Very very shiny rocks

I couldn't really tell you which is my favourite item in my little element collection, but these recent additions certainly catch the eye.

Chromium lumps

(They're not actually all that recent, but I forgot to write about them until now.)

These are lumps of chromium. Solid chromium.

UPDATE: As requested in the comments below, here are a couple of little (silent) video clips of the chromium lumps in the sun, plus a chunk of crystalline silicon carbide and a couple of enormous cubic zirconias:

As undisputed king of the element-collecting hobby Theo Gray points out, chromium is commonplace in the modern world, but only in ultra-thin electroplated layers on other substances. There's no need to use more than a super-thin layer of chrome to make some car-part shiny, because chromium in air protects itself from corrosion with a hyper-thin oxide layer, sort of like aluminium, but more so. The chrome oxide layer, unlike the aluminium layer, is so thin that you can't even see it, so chrome looks freshly-polished all the time.

Chromium lump close-up

This stuff is actually so shiny that it looks fake, like rocks spray-painted silver and given an outlandish name in an episode of Star Trek. It feels more real when you pick it up, though, because chromium is only a little less dense than iron. It's also nonmagnetic, and non-toxic.

Various chromium salts are bad news and can be made accidentally in the home, by for instance using a stainless-steel object as the sacrificial anode for electrolytic de-rusting. But the metal itself is benign.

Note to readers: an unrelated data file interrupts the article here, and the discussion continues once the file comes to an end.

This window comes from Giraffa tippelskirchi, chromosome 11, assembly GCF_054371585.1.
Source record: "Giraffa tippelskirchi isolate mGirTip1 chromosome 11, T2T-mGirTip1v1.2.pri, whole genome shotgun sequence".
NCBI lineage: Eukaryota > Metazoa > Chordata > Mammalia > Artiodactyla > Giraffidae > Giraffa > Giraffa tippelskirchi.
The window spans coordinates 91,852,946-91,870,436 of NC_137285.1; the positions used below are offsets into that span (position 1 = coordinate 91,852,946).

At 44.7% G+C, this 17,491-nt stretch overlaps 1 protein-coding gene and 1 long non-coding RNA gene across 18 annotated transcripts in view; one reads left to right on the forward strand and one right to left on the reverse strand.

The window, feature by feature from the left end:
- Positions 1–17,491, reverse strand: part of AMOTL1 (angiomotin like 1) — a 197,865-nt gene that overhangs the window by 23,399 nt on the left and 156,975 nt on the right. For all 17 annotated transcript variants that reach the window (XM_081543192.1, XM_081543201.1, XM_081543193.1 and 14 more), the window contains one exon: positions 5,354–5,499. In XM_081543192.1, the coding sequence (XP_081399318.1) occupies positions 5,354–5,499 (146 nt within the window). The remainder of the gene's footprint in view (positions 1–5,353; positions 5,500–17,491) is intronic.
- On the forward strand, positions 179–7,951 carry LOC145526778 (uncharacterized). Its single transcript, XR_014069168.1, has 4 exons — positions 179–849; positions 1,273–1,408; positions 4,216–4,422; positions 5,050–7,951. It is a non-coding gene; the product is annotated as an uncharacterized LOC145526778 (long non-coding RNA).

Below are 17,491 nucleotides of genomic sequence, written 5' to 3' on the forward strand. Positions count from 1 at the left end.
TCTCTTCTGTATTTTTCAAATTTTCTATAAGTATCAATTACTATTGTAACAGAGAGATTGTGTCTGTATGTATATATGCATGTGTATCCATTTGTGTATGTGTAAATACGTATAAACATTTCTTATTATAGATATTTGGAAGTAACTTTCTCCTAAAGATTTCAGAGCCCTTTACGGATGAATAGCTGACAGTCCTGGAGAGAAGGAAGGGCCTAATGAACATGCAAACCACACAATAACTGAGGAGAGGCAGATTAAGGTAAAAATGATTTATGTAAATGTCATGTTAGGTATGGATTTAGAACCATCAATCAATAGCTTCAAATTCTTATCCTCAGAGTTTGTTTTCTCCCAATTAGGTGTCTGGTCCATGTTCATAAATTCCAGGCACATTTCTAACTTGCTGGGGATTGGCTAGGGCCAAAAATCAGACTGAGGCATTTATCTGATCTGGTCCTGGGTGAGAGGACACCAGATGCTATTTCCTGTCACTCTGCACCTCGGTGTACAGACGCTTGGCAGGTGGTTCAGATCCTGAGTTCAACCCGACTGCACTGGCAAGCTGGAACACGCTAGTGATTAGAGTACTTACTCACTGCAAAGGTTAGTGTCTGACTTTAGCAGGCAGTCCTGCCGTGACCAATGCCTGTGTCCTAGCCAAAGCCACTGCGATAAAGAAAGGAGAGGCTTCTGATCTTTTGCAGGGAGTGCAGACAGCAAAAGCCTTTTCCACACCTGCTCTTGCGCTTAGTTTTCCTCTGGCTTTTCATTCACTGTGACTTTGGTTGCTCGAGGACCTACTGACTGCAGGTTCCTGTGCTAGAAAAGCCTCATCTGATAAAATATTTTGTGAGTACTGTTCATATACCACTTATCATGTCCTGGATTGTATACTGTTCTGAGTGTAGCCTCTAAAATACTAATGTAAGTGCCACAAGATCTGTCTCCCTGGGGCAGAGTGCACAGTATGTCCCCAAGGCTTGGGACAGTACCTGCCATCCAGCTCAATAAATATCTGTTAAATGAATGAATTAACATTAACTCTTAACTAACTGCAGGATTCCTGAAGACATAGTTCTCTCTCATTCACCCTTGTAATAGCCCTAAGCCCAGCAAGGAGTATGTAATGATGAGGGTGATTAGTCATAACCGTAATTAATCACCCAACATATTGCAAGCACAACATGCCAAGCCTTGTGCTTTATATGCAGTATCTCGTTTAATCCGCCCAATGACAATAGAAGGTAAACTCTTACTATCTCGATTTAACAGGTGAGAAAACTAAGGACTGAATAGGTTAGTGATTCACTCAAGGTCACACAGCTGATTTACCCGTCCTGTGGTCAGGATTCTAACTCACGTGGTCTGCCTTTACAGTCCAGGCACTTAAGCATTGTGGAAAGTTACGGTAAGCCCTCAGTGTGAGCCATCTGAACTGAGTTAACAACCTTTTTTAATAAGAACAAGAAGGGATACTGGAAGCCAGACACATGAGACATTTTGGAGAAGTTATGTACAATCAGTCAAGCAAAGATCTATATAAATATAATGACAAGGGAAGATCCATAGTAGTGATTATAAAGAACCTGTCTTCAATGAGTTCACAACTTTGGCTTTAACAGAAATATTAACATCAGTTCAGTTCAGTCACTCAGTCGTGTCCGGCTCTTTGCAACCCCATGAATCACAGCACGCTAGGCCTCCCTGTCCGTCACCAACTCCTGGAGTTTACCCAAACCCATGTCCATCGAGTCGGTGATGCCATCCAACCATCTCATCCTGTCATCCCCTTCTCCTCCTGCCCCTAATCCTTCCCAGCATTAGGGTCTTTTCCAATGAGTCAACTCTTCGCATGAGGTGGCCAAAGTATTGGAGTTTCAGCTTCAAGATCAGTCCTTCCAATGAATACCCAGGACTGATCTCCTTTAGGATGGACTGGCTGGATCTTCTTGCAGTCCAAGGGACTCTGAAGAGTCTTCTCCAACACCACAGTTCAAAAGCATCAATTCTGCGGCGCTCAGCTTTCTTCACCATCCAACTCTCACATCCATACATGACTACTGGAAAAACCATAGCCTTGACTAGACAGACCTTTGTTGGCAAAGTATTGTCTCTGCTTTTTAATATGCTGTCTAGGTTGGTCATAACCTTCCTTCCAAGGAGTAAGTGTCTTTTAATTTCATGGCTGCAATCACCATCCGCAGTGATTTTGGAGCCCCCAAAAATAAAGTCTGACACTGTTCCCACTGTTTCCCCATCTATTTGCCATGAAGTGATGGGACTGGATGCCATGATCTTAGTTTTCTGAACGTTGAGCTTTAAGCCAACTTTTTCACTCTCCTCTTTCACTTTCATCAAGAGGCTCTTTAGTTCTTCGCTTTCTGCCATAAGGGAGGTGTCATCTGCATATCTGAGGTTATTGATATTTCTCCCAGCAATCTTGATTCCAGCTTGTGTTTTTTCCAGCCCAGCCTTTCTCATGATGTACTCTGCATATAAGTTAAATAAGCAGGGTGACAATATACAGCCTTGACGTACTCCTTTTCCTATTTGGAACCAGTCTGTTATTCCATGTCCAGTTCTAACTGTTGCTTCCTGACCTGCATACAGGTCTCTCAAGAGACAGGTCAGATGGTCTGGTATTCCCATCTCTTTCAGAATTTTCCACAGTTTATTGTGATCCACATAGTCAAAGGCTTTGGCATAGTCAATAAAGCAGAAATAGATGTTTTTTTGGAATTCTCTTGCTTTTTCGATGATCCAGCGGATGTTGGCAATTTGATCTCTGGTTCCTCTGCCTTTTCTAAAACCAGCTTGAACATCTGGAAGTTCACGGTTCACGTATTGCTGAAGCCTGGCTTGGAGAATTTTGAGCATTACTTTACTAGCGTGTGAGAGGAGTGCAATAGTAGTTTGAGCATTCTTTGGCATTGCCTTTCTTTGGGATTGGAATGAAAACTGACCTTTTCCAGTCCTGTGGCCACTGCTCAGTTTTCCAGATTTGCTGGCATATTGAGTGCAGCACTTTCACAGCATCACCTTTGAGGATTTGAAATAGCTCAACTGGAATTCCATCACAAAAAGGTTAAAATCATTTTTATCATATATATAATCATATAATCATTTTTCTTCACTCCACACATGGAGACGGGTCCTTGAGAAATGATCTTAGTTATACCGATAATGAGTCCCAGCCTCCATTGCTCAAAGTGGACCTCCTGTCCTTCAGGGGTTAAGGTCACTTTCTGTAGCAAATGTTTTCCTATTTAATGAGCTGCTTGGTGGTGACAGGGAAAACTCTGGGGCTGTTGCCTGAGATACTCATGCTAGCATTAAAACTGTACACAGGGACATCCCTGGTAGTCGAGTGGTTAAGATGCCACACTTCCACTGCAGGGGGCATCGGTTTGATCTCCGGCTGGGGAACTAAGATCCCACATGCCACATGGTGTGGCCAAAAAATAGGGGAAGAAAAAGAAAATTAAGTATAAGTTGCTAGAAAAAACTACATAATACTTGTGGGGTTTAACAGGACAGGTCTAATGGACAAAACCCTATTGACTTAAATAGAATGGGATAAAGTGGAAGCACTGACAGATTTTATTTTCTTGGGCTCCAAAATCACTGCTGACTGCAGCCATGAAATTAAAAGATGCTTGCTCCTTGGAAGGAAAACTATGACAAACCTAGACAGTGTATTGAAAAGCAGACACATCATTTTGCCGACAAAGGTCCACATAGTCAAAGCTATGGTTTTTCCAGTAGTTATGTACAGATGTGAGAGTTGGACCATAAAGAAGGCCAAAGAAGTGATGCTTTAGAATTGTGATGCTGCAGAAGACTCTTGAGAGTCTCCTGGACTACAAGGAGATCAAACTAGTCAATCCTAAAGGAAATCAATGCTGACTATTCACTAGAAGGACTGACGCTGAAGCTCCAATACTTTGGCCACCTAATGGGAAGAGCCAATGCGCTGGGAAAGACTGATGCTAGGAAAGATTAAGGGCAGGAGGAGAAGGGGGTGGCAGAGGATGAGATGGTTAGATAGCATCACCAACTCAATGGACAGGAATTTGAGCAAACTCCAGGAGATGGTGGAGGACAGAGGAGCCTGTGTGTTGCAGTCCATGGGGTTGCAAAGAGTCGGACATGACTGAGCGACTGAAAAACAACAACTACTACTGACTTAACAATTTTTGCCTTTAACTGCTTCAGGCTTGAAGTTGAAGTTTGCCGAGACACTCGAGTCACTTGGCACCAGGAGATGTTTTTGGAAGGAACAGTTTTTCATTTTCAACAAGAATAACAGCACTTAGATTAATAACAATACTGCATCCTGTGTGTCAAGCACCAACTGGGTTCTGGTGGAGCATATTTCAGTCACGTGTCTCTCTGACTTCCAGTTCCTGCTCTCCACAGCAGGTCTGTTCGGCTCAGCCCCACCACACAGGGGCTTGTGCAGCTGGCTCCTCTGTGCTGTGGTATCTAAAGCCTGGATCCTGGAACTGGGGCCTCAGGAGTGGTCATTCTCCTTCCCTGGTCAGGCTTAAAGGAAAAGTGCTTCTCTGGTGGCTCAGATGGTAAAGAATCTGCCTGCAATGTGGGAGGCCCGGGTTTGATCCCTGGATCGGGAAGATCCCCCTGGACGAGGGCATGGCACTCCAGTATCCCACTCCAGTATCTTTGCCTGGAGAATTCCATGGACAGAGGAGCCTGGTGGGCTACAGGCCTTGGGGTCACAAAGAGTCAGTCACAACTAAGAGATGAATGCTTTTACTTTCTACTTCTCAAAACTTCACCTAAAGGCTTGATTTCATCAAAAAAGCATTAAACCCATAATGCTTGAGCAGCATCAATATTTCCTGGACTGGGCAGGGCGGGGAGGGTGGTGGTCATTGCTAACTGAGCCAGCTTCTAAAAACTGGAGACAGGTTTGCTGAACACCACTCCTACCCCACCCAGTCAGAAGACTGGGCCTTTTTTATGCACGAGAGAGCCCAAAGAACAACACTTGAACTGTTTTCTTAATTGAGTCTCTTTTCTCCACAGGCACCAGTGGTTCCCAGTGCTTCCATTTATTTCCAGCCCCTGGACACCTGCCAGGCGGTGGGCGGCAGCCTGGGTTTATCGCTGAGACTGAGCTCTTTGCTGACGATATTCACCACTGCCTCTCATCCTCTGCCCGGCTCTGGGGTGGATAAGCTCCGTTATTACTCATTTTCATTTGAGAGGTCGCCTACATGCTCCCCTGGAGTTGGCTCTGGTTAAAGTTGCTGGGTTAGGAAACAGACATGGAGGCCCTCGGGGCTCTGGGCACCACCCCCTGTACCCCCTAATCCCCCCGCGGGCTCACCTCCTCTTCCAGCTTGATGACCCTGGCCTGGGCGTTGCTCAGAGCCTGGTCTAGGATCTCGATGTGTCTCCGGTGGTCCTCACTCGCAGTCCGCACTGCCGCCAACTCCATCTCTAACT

This is more than can be said for what's next to the chrome on my display shelf, the block of Wood's metal I cast in a Lego mould. Wood's metal has both lead and the more dangerous cadmium in it.

(See also, mercury. Metallic mercury is not good for you, but there's no reason to call out the men in moon suits just because you broke a fluorescent light. Organic mercury compounds, however, are very dangerous. Methylmercury, which can get into your body via contaminated fish, is rather nasty, and dimethylmercury is absolutely pure unadulterated gold-medal-winning death on a stick.)

I got my chromium, and a few other trinkets over the years, from eBay seller "The Mists of Avalon" (on eBay Australia, on eBay UK). From their name, you'd expect them sell a lot of metaphysical wank - and yes, they do! But right next to their "Wiccan/new age/spiritual/pagan" and "Healing/metaphysical crystals" categories, though, they've got umpteen science collectibles, and the listings for those items don't even contain the traditional fanciful explanations of the supposed effects of the periodic-table sample you're considering buying on chakras and meridians.

At the moment, Mists of Avalon seem to be the only eBay dealer selling these nice rock-shaped chromium lumps. They've got one listing for chunks not unlike mine, and another listing for "more than 10" bags of smaller lumps. (They've also got a listing for some chromium powder, but you probably don't care about that.)